Last month we discussed how to weather the writing life through its ups and downs. Mentors can impart wisdom and encouragement on how to navigate those ups and downs, so this installment will be devoted to finding the right mentor for you, exploring the usefulness of a writing mentorship, and cultivating a lasting relationship with your mentor.
Looking for a mentor? AWP offers the Writer to Writer Mentorship Program, a robust biannual program that pairs emerging writers and published authors for a three-month series on topics such as craft, revision, publishing, and the writing life. Writer to Writer is free of charge to mentees with an AWP membership, with mentors volunteering their time and receiving a free one-year AWP membership. In this program, mentees share work with mentors and ask their burning professional questions.
Want the inside scoop on the Writer to Writer experience? Check out these pieces on our Program Reflections page: Benjamin Ludwig writes about what he gave and what he received in return in the Writer to Writer program in “A Narrow, Intimate Space: Mentorship as Mirror,” and Dale Griffiths Stamos and Kelly Jo Eldredge describe their experiences as our first playwriting pair in an interview with AWP.
Over the course of Jill Talbot’s mentorship of Kendra Vanderlip, both mentor and mentee lost a parent. In “A Surprising Gift in a Time of Loss,” Jill shares how she and Kendra found comfort in their shared experience and how their “conversations about writing, about essays and other essayists, kept us moving forward, looking beyond the loss.”
As Ludwig notes, any mentorship is strengthened by shared, lived experience. In “Letter to an Emerging Indigenous Writer” over at Lit Hub, Daniel Heath Justice offers mentorship to other indigenous writers from afar, imparting wisdom he’s gained as a writer and member of the Cherokee Nation, as well as Canada Research Chair in Indigenous Literature and Expressive Culture in First Nations and Indigenous Studies and English at the University of British Columbia:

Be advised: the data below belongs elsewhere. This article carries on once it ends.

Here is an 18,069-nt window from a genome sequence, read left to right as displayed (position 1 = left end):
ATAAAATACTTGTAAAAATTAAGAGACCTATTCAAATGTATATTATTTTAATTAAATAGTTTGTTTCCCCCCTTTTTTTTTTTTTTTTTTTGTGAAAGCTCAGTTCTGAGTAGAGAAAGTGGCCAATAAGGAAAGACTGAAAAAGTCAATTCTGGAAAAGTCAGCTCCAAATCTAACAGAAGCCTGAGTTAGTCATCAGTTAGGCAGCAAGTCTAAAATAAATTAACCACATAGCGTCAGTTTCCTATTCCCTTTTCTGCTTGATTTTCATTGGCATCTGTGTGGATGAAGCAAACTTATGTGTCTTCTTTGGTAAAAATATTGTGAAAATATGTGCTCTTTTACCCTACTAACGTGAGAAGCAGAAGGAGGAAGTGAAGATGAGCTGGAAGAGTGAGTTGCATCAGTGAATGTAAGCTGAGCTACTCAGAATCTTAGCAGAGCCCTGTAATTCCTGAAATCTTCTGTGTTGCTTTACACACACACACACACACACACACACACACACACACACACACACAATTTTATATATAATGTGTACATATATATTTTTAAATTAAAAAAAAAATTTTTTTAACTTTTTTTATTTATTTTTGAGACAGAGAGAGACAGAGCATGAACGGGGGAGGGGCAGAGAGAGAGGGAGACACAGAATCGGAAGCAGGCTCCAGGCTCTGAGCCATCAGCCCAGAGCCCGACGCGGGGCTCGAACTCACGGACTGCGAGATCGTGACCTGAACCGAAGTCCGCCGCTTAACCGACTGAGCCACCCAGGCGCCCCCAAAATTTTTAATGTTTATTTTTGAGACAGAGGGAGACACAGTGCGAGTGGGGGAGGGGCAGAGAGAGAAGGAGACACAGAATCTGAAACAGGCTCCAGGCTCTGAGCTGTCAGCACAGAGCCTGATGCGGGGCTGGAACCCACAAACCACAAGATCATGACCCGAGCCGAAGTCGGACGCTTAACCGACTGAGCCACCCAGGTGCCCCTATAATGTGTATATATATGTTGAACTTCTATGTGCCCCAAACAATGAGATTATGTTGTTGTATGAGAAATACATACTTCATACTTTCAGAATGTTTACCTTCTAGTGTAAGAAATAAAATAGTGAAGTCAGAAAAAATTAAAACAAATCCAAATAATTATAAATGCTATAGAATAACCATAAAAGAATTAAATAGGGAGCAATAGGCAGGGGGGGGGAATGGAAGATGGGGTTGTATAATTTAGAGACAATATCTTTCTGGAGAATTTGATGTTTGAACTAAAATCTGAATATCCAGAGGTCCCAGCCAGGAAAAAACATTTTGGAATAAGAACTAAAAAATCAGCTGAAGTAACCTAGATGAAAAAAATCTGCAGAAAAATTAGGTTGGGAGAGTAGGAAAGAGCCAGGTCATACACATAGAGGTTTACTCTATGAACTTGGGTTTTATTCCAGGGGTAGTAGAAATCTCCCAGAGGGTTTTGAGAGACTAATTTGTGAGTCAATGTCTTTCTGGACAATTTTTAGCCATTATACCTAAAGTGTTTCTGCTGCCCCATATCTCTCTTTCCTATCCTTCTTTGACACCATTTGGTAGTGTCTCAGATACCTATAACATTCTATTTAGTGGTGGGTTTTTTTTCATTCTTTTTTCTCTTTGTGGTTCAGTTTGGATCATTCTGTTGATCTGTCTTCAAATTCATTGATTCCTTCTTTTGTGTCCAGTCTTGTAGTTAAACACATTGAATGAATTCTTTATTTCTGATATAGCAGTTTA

“Too often we’ve been told that our words don’t matter. Too often we’ve been told that Indigenous people are unworthy of consideration as writers. We quite literally have centuries of colonizers telling us, our families, and our ancestors these things. Do not believe them. Your work is the inscribed embodiment of the survival and struggle of generations, the realization of possibility that’s so different from what so many of our ancestors had to face.”
While you might be on the search for mentorship that can take your career to the next level, consider the wisdom you already possess and how useful your experience in an MFA program might be to writers just beginning to put pen to paper. Enter programs like the Summer Mentorship Program run by the Adroit Journal and the Bridge by the nonprofit organization Brooklyn Poets. Over at Poets & Writers, Marwa Halel writes about the Bridge’s success with uniting new writers looking for guidance and MFA grads looking for work in “Bridging the Student-Mentor Gap."
We leave you this week with thoughts from novelist Rick Moody on the differences between mentorship and teaching, which ultimately made him a better writer, and how Angela Carter unknowingly mentored him (from his article “Writers and Mentors,” published in the Atlantic):
“Angela Carter's class was important to me because it relied on a completely alien tradition of writing instruction—alien, that is, to what we more often experience here in the United States. Were I compelled to name this alternative style, I think I would call it mentorship. I don't think that Carter, if she were still alive, would admit to having mentored me—to having explained to me how to live a little bit, and how to act like a writer, instead of merely dreaming of being one. But she did all these things, regardless of how much or how little work I turned in or how bad the work was.”
Join us next month for our final email in the series, where we will discuss literary citizenship.
Communications Coordinator & Membership Assistant